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CEO gives advice to freshmen

Ryan Sydlik | Monday, November 20, 2006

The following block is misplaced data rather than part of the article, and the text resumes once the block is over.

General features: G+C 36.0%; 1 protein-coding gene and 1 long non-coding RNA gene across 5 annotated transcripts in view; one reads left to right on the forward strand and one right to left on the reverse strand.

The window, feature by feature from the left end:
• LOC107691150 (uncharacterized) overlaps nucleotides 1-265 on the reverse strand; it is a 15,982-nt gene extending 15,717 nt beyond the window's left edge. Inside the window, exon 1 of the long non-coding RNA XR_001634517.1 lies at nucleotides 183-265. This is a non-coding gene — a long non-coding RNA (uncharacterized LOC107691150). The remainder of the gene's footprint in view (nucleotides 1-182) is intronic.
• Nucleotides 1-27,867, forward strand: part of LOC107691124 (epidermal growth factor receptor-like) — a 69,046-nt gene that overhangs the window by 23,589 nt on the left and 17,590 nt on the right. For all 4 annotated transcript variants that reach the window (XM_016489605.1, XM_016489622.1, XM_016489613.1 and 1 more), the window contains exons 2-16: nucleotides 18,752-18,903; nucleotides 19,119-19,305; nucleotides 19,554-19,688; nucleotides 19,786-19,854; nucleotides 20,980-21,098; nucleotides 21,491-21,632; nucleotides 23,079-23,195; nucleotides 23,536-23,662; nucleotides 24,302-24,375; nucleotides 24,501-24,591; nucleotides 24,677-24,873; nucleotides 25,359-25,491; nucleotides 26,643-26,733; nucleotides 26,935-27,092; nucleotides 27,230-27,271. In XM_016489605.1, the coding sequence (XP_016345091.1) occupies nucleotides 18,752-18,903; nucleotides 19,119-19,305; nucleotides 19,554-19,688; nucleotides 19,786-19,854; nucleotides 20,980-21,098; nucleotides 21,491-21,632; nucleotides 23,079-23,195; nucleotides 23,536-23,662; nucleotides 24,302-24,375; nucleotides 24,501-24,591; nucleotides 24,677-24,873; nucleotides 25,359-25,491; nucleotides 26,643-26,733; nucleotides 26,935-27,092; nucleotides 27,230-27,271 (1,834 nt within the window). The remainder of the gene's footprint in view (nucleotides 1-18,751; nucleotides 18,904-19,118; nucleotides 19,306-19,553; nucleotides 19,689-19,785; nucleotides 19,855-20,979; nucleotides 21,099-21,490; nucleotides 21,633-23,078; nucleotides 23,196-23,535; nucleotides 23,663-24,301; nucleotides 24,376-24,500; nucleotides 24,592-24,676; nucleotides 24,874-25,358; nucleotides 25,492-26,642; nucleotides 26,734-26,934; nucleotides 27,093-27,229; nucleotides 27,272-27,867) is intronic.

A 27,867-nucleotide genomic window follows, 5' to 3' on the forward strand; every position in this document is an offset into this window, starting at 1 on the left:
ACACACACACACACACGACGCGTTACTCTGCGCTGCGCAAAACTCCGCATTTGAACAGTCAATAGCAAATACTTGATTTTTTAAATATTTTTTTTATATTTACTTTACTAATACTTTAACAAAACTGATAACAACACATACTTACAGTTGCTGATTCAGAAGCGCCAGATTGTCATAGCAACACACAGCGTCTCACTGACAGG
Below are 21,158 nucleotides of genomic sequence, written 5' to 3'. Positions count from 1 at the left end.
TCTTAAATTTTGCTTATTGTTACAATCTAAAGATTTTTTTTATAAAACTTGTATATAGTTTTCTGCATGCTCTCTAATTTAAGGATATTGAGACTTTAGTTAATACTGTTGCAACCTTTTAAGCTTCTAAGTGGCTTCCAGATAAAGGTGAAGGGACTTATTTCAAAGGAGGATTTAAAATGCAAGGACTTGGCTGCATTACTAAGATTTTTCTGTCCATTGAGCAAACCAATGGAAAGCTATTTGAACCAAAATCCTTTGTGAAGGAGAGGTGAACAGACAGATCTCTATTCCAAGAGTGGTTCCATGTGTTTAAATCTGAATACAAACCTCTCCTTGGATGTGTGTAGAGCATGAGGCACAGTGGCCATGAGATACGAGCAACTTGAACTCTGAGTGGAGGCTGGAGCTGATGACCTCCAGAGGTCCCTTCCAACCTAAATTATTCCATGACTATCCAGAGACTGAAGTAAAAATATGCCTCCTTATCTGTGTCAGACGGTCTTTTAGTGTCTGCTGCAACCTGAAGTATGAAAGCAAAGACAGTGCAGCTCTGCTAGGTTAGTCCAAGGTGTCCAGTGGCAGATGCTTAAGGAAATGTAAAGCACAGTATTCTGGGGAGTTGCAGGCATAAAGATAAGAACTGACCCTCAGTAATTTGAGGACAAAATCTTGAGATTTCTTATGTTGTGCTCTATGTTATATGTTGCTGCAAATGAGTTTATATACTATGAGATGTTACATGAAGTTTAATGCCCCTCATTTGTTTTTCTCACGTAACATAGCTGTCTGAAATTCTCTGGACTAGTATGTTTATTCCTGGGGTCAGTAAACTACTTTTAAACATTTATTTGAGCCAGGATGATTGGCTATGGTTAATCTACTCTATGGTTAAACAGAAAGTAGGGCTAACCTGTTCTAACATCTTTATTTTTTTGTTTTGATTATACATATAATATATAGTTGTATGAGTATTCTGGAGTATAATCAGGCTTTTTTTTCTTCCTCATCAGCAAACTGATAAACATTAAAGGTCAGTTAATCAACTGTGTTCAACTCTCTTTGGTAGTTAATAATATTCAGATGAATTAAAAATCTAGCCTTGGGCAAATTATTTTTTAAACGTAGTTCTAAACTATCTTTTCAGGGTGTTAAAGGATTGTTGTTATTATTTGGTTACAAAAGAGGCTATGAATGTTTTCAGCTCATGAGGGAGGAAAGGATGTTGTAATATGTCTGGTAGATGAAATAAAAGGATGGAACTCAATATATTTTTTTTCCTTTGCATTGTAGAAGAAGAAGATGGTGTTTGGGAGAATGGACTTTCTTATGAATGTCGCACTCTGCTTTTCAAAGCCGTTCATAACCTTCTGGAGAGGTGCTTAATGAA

Steven Dwyer, the man responsible for the engines that power America’s newest fighter aircraft, the F-35 Lighting II, gave career advice to about 300 freshman engineering students during their Introduction to Engineering course Friday in DeBartolo 101.Dwyer, the CEO of the Indianapolis division of Rolls Royce, stressed individualism in career planning. But the most important step, he said, has nothing to do with work.”Family comes first,” he said.Dwyer said no one should ever let someone in the workplace lay out his career for him. “You are going to hear you have to go overseas, you have to get an MBA, you have to do this, you have to do that … baloney,” he said. “Don’t let people run your life; you run your life.”But make sure that family is the heart of it,” he added.Dwyer said he values engineers that are creative rather than generic and who do not simply go though the motions on the job.”I can’t tell you how many people work at Rolls Royce that are great people, but they’ll never get to the next level because all they do is what they think they’re supposed to do. They don’t create, they don’t innovate, they don’t break the mold,” he said. “For every hundred of those [people], I’m looking for two to do something really special that hasn’t been done before. That’s who you want to be.” Dwyer said female employees have a tendency to be more reluctant at taking promotions, and he said they should abandon that tendency if they want to compete in the workforce.”Don’t do that,” he said. “For God sakes, we’re just making breakthroughs in aerospace now and women are coming through.” Dwyer also warned engineers to not fret about failure.”If you are talented, you will remember every failure in your career,” he said. “Be proud of what you do well … it’s a matter of not using your enthusiasm for your next opportunity.”Dwyer said the balance sheet dictates business. In order to succeed in business, he said, one simply has to make money without losing it. “I can fabricate profit, I can fabricate profit any time you want. [But] I can’t fabricate cash,” he said. “If you learn how a balance sheet works, you learn how to get what you want in the company, in the industry, and for yourself.”Dwyer said opportunities can arise at any time and that one should be attentive and alert for them. He said students should learn how to listen, write, speak and work informally. “Your opportunities for your career will happen in the hallway, they won’t happen in the board room,” he said. “Somebody will walk up and say, ‘Do you think you could do this for me?’ If you say, ‘Excuse me,’ you’re out.”After discussing career advice, Dwyer talked about ethics – something he said was “100 percent all the time.””Ethics doesn’t [just] mean you don’t lie,” he said. “Ethics means you tell the truth at all the times and deliver good news with the bad news.”Dwyer said the best leaders do things the way they are comfortable doing them. Otherwise, he said, they will eventually burn out.There are five key qualities, Dwyer said, that a leader must have – honesty, passion, compassion, teamwork and humor.Dwyer said leaders should act fast in their decisions unless speed would compromise someone’s safety. “Everyone in our industry is brilliant; everyone gets to the right answer. But the person that gets there first wins,” he said. Dwyer also discussed how Rolls Royce engines from Indianapolis power a large portion of modern aircraft, including the Global Hawk unmanned aerial reconnaissance drone, the V-22 Osprey tilt rotor helicopter-plane hybrid and the E-2C Hawkeye early warning aircraft.Rolls Royce has contributed to civil aviation, military aircraft, ships and energy, Dwyer said. He also said his company is the second largest manufacturer in Indiana, and that it has won the prestigious Collier Award an unprecedented five times since 1987.